This will be the subject of another Hub.

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6. The following seven wines are considered by most experts to be the greatest red wines in Bordeaux listed in no particular order. (Chateau Margaux, Chateau Latour, Chateau Lafitte Rothschild, Chateau Mouton Rothschild, Chateau Haut Brion, Chateau Petrus and Chateau Cheval Blanc. I have tasted all of them before the wines speculators made them too expensive for anyone who is not wealthy to buy them.

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7. When I started studying French wine in the 1960s, Americans were mostly buying them to drink them and the prices were much more reasonable. Around the time of the 1970 vintage, wine magazines and the Wall Street Journal started pushing Bordeaux red wines as great investments. Soon, speculators began buying the best Bordeaux wines as investments without even tasting them and with no intention of ever drinking them. The wine prices quickly doubled and they have been going up ever since,

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8. Currently, wine stores are trying to push the lesser-known Chateaux from the lessor known regions of Bordeaux. BE CAREFUL! They may seem like good buys but you can generally find better wine at lower prices from California, Australia and Argentina.

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9. French wines are labeled according to the specific locations where the grapes are grown rather than by grape variety.

The Appellation d’ Origine Controlee (AOC) laws define which grapes and winemaking practices are allowed in each of France's several hundred geographically defined appelations. If a French wine label simply lists the grape variety, it is an inferior wine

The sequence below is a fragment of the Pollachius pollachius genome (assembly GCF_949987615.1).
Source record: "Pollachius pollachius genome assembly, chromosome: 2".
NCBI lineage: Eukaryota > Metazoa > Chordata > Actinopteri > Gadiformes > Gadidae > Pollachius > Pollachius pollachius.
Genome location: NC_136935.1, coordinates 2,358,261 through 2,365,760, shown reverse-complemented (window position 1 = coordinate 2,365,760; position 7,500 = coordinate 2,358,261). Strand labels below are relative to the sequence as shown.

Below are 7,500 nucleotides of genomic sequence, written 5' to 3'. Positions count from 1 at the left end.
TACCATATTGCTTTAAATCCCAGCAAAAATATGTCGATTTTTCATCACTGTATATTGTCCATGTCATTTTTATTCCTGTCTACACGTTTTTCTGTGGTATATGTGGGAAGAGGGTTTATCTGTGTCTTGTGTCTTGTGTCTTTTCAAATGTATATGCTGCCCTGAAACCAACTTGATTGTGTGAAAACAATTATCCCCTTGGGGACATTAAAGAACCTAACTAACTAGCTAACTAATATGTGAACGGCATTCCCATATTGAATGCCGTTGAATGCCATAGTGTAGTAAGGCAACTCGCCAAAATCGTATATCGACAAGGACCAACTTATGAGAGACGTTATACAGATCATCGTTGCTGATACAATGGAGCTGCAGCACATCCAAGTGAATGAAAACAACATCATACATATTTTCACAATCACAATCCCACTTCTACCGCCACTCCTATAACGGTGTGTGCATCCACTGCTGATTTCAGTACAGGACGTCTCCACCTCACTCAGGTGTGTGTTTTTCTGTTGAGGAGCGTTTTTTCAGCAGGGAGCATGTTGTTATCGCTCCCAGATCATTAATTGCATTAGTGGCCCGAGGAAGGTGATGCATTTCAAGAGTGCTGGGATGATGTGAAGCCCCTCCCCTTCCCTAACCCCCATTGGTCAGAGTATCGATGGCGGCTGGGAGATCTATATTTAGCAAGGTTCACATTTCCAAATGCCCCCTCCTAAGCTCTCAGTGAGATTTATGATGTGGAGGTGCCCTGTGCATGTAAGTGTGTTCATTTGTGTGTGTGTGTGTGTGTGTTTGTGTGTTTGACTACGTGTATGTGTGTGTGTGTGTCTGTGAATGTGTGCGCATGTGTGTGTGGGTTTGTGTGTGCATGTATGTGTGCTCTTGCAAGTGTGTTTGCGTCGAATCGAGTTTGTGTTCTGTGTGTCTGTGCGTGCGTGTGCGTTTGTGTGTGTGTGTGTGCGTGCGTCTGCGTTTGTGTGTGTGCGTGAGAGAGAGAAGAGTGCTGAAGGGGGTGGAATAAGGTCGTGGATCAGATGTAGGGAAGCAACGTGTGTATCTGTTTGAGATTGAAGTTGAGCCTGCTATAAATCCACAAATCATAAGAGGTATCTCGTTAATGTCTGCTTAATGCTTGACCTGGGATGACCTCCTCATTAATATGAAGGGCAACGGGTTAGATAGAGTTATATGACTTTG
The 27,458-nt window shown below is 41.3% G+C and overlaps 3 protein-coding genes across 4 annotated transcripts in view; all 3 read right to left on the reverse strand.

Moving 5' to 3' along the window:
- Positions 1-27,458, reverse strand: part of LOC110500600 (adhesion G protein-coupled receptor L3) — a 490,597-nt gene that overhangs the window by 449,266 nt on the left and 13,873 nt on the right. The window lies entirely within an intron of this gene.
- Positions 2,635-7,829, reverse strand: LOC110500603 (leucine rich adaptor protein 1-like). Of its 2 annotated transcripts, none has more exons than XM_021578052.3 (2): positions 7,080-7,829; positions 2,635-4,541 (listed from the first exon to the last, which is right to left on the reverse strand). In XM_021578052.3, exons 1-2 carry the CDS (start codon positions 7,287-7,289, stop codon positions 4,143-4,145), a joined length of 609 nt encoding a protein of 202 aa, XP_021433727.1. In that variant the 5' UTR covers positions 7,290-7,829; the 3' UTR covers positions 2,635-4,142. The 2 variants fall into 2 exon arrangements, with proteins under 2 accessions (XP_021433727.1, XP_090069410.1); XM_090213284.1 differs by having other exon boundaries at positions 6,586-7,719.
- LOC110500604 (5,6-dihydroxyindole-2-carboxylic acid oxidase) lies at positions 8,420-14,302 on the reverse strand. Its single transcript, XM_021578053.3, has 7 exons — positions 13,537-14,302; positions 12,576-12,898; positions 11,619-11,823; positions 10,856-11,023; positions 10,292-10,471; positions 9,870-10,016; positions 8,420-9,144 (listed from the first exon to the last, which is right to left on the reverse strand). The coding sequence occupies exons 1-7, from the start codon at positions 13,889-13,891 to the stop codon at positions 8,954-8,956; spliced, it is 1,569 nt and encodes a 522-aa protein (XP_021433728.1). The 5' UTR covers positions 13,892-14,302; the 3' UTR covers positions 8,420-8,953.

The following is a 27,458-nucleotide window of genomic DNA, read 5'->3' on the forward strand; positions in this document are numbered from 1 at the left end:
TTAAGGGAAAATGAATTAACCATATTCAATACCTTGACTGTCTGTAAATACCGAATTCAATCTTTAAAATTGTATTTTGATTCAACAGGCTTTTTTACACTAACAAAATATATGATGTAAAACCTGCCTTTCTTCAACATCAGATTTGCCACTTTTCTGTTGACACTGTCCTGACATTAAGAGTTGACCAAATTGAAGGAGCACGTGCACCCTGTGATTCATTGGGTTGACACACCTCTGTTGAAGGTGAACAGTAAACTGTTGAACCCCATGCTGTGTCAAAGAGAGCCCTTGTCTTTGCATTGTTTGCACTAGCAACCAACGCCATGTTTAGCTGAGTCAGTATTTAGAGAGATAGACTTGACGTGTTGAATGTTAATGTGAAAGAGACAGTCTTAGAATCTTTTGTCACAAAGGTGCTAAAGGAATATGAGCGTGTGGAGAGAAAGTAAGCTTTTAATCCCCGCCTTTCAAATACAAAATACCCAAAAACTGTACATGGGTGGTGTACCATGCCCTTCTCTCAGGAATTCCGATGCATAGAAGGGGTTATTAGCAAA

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10. French Bordeaux vintages can vary considerably from one year to the next. Although modern winemaking techniques and equipment have reduced the variation somewhat, it is still necessary to consult a vintage chart. Even in good years, some Chateaux make poor wine and vice versa.

It is important to taste a bottle before buying a case.

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French Wine Regions

Cast your vote for Bordeaux

Bordeaux Wine Harvest

show route and directions
A markerParis, France -
Paris, France
[get directions]

B markerBordeaux, France -
Bordeaux, France
[get directions]

MAPS OF THE BORDEAUX REGION OF FRANCE

BORDEAUX WINE REGION
BORDEAUX WINE REGION
THE LEFT BANK AOCs
THE LEFT BANK AOCs

Chateau Margaux

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Comments 4 comments

DeborahNeyens profile image

DeborahNeyens 4 years ago from Iowa

Great information here. My husband and I love wine and even added a small wine cellar when we built our home 10 years ago. We used to buy a lot of Bordeaux before the prices spiraled out of control. Now we can't afford it and stick with more reasonably priced wines from the Americas. Fortunately, we stored a lot of the Bordeaux in the wine cellar and all of those bottles from the 1990s and early 2000s are now hitting prime drinking time.


rjsadowski profile image

rjsadowski 4 years ago Author

Thanks for your comment. I just want to caution you about storing wines too long. I let a lot of good wine get too old waiting for the right time to drink it. I don't regret drinking any wines too young but I drank a lot that were over the hill or oxidized. Keep tasting your wines. They go down hill quickly. If there is ullage (loss of wine), drink them now. This is based on wine drinking experience over 45 years and many thousands of bottles.


DeborahNeyens profile image

DeborahNeyens 4 years ago from Iowa

Thanks for the very good advice. We found that with some of our older California cabs, but the Bordeauxs seem to be holding up well. At least now we are drinking wine much, much faster than we are buying it!


Webscapeseo profile image

Webscapeseo 4 years ago from United Kingdom

Really good Content here, its really informative.